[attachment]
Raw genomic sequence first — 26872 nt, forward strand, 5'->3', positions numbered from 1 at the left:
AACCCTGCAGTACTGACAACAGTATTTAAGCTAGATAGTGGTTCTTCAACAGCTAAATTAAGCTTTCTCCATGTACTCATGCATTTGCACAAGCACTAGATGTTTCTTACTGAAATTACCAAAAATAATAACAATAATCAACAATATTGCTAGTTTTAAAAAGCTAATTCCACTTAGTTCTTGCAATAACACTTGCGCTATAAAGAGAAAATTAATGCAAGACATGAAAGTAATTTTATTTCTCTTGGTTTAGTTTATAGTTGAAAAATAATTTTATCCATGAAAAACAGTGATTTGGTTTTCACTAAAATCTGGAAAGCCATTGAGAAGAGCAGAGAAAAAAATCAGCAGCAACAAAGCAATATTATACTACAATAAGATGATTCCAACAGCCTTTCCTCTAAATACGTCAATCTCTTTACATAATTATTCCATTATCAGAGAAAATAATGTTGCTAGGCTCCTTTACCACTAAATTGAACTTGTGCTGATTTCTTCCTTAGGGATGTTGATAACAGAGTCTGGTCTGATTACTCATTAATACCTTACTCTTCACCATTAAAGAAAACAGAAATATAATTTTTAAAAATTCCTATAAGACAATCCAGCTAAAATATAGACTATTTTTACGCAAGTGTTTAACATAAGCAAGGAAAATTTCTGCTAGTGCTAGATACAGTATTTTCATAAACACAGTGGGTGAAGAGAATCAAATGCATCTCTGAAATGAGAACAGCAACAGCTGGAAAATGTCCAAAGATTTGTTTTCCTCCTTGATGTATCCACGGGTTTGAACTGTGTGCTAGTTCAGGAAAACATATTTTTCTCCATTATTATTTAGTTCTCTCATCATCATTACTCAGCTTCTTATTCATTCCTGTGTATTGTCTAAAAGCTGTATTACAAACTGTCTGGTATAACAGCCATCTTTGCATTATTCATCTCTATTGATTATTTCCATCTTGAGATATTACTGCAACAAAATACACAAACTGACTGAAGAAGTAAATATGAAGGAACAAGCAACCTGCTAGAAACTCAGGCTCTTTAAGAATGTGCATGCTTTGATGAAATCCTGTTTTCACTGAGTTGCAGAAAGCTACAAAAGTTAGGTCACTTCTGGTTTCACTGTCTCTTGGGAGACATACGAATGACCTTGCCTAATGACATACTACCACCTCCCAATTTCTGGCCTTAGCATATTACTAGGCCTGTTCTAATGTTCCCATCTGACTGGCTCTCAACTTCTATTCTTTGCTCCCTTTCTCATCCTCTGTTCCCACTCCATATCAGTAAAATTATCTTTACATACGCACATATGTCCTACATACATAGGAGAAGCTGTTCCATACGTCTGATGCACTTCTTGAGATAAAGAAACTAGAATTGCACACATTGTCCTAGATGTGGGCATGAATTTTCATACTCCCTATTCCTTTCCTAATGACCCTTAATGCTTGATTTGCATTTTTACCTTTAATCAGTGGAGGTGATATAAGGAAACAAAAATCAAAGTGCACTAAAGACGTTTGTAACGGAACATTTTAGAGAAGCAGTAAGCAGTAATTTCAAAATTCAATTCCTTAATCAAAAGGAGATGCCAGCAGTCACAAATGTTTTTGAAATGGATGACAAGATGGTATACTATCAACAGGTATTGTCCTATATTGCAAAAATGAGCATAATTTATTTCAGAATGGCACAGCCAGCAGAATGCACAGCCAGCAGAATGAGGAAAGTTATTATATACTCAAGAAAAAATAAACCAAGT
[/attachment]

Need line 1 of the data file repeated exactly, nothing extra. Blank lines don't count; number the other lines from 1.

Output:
Raw genomic sequence first — 26872 nt, forward strand, 5'->3', positions numbered from 1 at the left: